Mandevilla is a genus that grows best in the hotter parts of America. It likes the sun and partial shade, so it could be great for planting in a gazebo or pergola in hardiness zones 9 and above.
It is in the Apocynaceae family of plants and you may hear Mandevilla described as rock trumpet, due to the trumpet shape of the inner flower.
Carolina jessamine or Gelsemium Sempervirens features another dash of yellow, this time on a vine. In fact, this is a twining vine and can look fantastic growing up a structure.
It grows in zones 7-9 and is native to the southern states, including Carolina, hence the name. However, you might hear it called many other names, including yellow jessamine, poor man’s rope, or yellow jasmine. It is also sometimes called the evening trumpet flower, due to its bell-shaped flowers.
Morning glories come in many forms and the genus has lots of subspecies within the Convolvulaceae genus. They grow in hardiness zones 3 through 10.
This is a vine that is easy to grow and it can cover a huge area — so you can plant it beneath a trellis for a stunning look at your garden. Morning Glory comes in a variety of colors and is low-maintenance.
Covering Bell-Shaped Flowers
Campanula is a genus of plants that includes the bluebell. Bluebells are iconic. If you plant these in your yard, your neighbors may be jealous! They grow in zones 4 and above.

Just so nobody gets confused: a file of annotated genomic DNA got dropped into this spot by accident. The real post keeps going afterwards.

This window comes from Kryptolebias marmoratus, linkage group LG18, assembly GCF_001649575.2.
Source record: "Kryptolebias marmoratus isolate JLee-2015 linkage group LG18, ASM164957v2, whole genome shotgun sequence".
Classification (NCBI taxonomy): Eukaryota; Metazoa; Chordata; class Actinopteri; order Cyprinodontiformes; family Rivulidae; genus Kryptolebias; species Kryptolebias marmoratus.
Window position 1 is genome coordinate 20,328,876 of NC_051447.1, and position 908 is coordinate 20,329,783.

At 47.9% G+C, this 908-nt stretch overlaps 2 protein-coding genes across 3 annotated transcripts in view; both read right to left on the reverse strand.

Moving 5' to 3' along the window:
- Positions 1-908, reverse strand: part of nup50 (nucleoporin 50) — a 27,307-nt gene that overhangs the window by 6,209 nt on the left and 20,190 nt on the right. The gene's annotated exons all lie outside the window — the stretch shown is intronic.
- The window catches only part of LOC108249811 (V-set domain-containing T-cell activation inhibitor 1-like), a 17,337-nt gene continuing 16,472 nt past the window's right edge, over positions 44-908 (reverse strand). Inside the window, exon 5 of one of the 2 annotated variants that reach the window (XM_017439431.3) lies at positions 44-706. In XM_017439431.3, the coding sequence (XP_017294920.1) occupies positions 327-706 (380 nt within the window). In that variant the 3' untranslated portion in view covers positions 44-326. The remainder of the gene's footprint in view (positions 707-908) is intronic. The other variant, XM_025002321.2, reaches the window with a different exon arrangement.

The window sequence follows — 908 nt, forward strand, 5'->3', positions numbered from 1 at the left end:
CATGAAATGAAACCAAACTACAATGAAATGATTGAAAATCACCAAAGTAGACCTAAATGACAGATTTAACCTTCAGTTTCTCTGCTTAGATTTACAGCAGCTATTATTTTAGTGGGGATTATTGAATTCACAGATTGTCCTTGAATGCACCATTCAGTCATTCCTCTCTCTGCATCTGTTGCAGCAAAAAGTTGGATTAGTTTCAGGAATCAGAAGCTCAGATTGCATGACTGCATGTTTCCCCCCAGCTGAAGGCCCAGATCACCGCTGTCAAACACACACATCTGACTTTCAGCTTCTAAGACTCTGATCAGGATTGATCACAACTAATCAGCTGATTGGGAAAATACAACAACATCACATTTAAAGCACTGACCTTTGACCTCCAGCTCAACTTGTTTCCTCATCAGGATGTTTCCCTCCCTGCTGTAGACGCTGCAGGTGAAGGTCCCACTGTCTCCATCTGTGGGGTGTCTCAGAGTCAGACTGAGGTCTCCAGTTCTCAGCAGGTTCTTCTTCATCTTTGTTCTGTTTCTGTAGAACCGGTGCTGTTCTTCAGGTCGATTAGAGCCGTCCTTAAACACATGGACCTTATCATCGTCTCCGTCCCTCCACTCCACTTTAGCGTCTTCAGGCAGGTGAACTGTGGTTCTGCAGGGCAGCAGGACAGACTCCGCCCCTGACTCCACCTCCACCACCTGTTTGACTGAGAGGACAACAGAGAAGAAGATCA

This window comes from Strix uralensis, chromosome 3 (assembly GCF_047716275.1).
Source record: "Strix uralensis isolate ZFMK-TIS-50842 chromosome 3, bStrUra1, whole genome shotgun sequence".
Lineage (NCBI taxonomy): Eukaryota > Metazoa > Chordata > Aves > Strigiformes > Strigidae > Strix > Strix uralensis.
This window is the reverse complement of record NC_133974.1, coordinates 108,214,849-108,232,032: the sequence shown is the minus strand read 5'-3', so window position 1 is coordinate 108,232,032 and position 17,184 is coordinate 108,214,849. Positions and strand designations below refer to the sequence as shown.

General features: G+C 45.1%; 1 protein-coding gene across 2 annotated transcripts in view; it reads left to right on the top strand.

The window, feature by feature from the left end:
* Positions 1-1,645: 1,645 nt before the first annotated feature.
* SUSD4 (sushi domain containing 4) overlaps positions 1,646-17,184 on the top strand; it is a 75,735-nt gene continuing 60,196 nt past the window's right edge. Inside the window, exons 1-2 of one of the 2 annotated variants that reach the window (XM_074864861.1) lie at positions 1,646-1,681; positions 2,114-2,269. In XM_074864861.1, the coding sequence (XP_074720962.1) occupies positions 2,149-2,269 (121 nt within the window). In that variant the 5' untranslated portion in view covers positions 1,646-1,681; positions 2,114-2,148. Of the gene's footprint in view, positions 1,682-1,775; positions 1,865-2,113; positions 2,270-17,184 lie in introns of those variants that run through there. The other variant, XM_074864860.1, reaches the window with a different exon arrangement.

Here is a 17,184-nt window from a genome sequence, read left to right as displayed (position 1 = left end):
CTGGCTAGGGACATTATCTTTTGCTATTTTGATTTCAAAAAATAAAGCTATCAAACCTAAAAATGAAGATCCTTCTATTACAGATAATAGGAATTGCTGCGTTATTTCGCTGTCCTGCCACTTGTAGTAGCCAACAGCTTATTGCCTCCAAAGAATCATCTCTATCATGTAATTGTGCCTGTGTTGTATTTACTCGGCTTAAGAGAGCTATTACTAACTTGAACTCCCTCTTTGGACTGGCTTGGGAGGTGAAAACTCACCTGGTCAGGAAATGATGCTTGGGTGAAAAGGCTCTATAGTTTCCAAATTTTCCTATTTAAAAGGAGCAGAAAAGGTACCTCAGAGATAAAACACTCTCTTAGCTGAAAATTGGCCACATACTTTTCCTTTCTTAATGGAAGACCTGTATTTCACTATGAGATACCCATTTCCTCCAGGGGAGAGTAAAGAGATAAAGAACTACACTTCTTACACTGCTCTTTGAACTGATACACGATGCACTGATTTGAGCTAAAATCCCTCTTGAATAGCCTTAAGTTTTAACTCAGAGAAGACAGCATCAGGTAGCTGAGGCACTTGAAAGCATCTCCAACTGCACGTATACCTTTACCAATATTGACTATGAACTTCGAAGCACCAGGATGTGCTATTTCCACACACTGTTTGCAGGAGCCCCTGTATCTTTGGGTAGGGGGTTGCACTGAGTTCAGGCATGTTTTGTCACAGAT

Campanula is derived from Latin and translates as “little bell”. Obviously, this is because of the shape of the beautiful hanging flowers.
Foxgloves are beautiful and the genus includes herbaceous perennials, shrubs, and biennials. The speckled pattern on the inside of the flower is how you can identify a foxglove, also known as Digitalis.
Their beautiful flowers grow in clusters in a multitude of colors, including white, pink, and purple. They look amazing among other wildflowers or to give a splash of color in a garden in zone 4-10.
Lily Of The Valley
Not just a mythical name, these flowers have quite a mythical look, too! The flowers are small and can perfectly fill empty spaces in your yard. They work well in zones 2 through 9.
Be warned that the flowers on the Convallaria Majalis are very poisonous, but they smell sweet and the small white bell flowers are beautiful. They can also grow in colder parts of the world.
This is another species of beautiful white bell-shaped flower. Canterbury bells don’t droop as much as some of the other species on this list. They grow in hardiness zones 4-10 and are visually striking.
Campanula Medium, or Canterbury Bells, is actually a type of bellflower. This species grows in many different shades of violet, as well as in the pure white color.
Twinflowers are dainty and small. They often grow in pairs, hence the name, and their Latin name is Linnaea Borealis. The stalk of the flower branches off into two and a flower grows on each end, giving a gorgeous and interesting look.